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I know that water with some ions dissolved is a good conductor. I wonder whether it is true for pure water?

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closed as off-topic by user36790, John Rennie, Kyle Kanos, ACuriousMind, Sebastian Riese Oct 11 '15 at 19:28

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    $\begingroup$ This sort of question shows a severe lack of effort on the part of the poster. $\endgroup$ – Carl Witthoft Oct 10 '15 at 21:14
  • $\begingroup$ Indeed, since DI water is characterized by its resistivity. Although DI water is not pure either... $\endgroup$ – Jon Custer Oct 10 '15 at 21:23
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    $\begingroup$ I'm voting to close this question as off-topic because it shows insufficient prior research $\endgroup$ – John Rennie Oct 11 '15 at 11:05
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No, pure water is not a good conductor at all, though the conductivity is not zero.

According to the LennTech webpage Water Conductivity:

Pure water is not a good conductor of electricity. Ordinary distilled water in equilibrium with carbon dioxide of the air has a conductivity of about $10 \times 10^{-6}\ W^{-1}m^{-1} \ (20 dS/m)$.

The reason is that there are no abundance of ions in pure water to conduct the electricity.

A table of comparisons is provided from the Physical Process Modelling website:

enter image description here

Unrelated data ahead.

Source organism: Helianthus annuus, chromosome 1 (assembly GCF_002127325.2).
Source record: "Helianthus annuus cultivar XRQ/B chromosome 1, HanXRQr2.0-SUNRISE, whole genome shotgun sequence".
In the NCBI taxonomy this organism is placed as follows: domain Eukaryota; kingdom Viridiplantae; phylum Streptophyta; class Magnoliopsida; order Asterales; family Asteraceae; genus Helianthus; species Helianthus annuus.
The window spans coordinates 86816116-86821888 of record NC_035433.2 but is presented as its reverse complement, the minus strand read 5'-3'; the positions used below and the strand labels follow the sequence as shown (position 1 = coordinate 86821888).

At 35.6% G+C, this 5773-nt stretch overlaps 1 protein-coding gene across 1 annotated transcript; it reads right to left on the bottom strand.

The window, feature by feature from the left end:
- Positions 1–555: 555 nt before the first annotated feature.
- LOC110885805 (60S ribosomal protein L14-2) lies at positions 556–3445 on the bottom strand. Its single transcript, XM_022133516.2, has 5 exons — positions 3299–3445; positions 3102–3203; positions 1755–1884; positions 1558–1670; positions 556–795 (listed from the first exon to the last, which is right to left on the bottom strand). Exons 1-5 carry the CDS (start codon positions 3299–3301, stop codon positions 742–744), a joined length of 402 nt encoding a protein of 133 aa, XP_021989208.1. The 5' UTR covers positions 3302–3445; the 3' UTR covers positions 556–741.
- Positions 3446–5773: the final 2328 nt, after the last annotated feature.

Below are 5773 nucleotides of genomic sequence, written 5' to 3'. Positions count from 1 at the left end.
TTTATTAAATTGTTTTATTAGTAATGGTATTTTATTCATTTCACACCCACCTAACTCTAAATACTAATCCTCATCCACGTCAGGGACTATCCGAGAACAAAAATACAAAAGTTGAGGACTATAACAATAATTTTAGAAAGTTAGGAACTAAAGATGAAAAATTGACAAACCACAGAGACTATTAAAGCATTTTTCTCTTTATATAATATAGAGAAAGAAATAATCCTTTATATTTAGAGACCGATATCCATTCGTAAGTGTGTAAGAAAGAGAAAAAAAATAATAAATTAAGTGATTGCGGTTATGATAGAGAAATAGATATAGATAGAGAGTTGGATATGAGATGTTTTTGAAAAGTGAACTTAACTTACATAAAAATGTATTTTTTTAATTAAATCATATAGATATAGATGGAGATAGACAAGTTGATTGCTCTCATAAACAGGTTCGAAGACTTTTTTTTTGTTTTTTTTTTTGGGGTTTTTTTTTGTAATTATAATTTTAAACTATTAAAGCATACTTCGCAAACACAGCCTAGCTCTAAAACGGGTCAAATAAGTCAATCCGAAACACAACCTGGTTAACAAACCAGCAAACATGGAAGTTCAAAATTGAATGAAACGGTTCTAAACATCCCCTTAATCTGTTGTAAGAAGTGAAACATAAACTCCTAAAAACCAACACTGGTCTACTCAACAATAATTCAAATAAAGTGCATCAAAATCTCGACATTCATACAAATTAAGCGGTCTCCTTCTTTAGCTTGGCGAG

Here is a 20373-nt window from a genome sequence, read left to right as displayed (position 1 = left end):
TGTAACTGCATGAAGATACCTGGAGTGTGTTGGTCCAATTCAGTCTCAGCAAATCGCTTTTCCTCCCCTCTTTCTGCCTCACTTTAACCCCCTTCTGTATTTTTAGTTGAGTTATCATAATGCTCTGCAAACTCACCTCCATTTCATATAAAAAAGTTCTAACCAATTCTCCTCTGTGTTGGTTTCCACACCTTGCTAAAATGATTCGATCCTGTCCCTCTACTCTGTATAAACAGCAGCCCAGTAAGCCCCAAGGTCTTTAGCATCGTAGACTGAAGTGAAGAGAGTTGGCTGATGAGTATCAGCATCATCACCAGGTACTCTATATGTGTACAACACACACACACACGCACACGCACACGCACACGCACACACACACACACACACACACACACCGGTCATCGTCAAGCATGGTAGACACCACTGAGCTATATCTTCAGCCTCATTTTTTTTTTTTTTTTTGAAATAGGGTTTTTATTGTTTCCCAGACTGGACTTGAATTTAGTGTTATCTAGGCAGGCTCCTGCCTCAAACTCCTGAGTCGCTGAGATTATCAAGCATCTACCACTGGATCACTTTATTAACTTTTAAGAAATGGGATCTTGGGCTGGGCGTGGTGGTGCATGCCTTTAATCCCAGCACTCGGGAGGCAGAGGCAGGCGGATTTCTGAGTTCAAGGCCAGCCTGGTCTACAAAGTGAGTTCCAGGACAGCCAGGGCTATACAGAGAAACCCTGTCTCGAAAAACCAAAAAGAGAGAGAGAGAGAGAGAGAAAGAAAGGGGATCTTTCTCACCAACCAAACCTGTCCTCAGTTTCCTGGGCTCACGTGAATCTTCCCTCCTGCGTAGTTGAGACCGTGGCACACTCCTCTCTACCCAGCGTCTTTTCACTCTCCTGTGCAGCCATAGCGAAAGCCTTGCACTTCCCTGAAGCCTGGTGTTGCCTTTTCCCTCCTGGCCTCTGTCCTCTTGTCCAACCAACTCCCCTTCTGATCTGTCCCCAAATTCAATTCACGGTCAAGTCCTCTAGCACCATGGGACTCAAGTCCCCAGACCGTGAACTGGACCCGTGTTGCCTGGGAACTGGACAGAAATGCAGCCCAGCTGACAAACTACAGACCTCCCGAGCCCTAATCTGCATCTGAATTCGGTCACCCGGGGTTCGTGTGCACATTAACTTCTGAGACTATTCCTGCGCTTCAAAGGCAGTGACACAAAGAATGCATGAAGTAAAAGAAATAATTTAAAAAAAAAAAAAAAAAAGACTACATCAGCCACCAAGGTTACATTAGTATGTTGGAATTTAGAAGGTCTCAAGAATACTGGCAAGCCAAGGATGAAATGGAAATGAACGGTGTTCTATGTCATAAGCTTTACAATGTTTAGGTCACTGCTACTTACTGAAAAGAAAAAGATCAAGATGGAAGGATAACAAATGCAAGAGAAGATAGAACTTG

Note: the entry Water (distilled) is not the purest that water can be, see Ultrapure water which has significantly less conductivity than distilled water. But this table is given as a comparison with other materials.

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  • $\begingroup$ Is it good or bad compared to other materials? What about water in isolation from CO2? $\endgroup$ – Anixx Oct 10 '15 at 21:14
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    $\begingroup$ lenntech.com/applications/ultrapure/conductivity/… gives a few things to compare with. $CO_2$ would increase the conductivity quickly because in water it converts to carbonic acid, which contributes ions and thus conductivity. $\endgroup$ – Gert Oct 10 '15 at 21:18
  • $\begingroup$ @Anixx I have added a table with comparative information $\endgroup$ – user94040 Oct 10 '15 at 21:46
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Even the purest water has some, very limited conductivity.

That's because water undergoes an auto-dissociation reaction:

$2H_2O(l) \rightarrow H_3O^+ (aq) + OH^- (aq)$.

The oxonium ($H_3O^+$) and hydroxide ($OH^-$) ions are charge carriers and allow limited current to be carried. But the total concentration of both ions together in ultra pure water is only about $2 \times 10^{-7}\:\mathrm{mol dm^{-3}}$, which is a very low value compared to ion concentrations in e.g. tap or river water.

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  • $\begingroup$ What is this conductivity compared to other materials? $\endgroup$ – Anixx Oct 10 '15 at 21:14
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    $\begingroup$ lenntech.com/applications/ultrapure/conductivity/… gives a few things to compare with. $CO_2$ would increase the conductivity quickly because in water it converts to carbonic acid, which contributes ions and thus conductivity. $\endgroup$ – Gert Oct 10 '15 at 21:18

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